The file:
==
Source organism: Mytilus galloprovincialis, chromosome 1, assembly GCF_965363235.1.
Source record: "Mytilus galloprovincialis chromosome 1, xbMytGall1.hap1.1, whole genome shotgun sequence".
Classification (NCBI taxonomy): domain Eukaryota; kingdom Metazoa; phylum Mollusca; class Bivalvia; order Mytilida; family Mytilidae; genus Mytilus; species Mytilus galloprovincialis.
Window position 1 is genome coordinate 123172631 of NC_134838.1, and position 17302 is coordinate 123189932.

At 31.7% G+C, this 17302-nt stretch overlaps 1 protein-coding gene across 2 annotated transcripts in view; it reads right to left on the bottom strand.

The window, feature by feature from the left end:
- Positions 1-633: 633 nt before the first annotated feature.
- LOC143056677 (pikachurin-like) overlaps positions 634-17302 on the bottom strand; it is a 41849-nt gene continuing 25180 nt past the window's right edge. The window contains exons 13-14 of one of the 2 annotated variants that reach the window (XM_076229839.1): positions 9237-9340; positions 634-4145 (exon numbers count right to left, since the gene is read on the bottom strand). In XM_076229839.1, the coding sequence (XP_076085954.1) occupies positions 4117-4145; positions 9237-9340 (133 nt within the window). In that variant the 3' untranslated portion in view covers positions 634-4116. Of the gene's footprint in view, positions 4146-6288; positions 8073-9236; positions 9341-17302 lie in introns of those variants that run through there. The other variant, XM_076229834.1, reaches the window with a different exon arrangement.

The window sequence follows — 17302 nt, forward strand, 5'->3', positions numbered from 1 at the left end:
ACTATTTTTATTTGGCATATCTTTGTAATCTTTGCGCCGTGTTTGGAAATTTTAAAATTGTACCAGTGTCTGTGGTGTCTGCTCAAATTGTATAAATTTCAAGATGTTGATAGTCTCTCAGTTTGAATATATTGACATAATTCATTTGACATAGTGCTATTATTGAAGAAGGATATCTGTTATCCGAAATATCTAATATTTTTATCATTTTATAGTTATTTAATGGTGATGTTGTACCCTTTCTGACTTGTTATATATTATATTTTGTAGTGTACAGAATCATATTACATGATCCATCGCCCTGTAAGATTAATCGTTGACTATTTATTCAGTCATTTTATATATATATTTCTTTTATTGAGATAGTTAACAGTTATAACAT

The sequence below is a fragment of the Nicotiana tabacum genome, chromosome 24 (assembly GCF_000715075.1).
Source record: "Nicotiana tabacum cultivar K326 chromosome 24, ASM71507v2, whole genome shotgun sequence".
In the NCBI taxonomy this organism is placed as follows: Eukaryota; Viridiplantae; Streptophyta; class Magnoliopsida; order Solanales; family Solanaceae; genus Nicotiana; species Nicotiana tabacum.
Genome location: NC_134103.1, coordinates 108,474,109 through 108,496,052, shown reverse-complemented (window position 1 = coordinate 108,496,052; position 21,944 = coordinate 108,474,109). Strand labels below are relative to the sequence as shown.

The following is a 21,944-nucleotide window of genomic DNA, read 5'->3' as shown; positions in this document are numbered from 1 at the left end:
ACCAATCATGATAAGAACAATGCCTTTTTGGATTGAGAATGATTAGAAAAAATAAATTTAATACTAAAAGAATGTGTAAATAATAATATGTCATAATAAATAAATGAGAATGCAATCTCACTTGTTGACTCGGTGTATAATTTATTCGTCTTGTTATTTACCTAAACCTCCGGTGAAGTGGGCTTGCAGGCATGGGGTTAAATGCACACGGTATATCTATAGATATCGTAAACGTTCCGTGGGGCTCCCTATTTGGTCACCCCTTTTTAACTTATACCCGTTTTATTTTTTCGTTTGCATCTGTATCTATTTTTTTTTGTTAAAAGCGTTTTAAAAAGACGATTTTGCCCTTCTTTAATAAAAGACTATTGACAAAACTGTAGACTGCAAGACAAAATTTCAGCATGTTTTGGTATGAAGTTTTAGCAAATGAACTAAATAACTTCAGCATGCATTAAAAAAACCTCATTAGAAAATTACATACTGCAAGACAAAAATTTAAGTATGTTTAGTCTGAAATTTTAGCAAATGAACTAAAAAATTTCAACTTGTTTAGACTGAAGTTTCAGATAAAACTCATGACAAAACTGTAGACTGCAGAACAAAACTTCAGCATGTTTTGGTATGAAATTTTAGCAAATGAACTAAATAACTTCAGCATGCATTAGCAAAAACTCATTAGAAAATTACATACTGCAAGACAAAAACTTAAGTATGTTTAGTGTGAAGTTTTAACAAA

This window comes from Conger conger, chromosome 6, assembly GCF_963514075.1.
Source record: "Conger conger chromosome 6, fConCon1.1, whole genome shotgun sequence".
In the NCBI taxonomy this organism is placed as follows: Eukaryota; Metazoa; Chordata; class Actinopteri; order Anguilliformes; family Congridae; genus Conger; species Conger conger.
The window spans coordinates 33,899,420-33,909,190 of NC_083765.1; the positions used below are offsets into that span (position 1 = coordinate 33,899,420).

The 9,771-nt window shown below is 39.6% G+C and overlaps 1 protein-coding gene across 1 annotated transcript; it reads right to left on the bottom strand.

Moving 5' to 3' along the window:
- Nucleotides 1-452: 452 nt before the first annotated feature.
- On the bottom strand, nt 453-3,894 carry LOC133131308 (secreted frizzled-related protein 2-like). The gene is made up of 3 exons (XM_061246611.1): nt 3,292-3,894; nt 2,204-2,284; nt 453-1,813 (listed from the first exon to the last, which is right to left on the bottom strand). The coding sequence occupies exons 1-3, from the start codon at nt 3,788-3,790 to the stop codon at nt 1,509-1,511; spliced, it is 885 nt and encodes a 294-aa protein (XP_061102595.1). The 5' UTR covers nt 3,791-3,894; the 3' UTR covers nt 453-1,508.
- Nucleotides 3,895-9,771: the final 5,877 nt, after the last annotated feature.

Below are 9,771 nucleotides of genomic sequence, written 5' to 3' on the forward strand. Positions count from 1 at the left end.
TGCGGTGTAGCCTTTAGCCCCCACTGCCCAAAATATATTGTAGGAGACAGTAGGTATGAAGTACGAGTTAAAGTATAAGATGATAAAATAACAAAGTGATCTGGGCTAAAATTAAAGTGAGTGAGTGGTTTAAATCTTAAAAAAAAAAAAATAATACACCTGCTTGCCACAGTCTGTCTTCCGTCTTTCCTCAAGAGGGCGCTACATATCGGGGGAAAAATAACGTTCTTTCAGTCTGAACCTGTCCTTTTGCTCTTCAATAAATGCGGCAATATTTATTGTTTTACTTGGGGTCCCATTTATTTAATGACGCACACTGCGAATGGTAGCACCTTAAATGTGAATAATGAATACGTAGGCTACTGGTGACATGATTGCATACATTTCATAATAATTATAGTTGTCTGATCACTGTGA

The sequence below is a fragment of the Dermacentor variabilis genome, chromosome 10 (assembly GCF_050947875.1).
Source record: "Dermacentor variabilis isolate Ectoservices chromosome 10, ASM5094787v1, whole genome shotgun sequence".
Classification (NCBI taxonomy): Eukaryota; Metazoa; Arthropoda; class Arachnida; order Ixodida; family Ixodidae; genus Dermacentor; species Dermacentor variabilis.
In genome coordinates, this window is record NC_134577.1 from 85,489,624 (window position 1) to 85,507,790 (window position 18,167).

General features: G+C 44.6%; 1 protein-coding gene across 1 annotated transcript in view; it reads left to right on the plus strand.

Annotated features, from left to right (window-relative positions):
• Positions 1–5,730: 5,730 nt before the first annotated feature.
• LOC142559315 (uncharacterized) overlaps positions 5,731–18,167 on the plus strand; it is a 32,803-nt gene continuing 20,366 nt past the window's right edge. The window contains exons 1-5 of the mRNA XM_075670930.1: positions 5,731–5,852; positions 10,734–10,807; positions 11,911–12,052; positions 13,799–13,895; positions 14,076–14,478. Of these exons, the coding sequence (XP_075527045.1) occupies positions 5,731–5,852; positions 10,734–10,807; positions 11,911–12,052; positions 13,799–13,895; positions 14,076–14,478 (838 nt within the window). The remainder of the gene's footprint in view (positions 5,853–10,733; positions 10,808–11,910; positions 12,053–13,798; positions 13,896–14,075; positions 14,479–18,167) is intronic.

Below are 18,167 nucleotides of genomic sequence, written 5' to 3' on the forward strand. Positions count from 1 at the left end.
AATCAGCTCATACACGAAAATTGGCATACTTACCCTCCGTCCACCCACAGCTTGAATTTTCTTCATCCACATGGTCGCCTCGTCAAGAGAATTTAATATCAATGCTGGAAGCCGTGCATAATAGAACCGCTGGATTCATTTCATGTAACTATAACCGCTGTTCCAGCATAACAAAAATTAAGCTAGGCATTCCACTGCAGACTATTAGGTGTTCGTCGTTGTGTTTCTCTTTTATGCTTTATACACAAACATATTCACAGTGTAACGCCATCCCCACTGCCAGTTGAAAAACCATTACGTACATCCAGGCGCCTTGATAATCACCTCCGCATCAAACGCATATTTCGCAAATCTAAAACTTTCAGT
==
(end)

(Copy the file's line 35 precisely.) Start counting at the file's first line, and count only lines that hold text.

• LOC142559315 (uncharacterized) overlaps positions 5,731–18,167 on the plus strand; it is a 32,803-nt gene continuing 20,366 nt past the window's right edge. The window contains exons 1-5 of the mRNA XM_075670930.1: positions 5,731–5,852; positions 10,734–10,807; positions 11,911–12,052; positions 13,799–13,895; positions 14,076–14,478. Of these exons, the coding sequence (XP_075527045.1) occupies positions 5,731–5,852; positions 10,734–10,807; positions 11,911–12,052; positions 13,799–13,895; positions 14,076–14,478 (838 nt within the window). The remainder of the gene's footprint in view (positions 5,853–10,733; positions 10,808–11,910; positions 12,053–13,798; positions 13,896–14,075; positions 14,479–18,167) is intronic.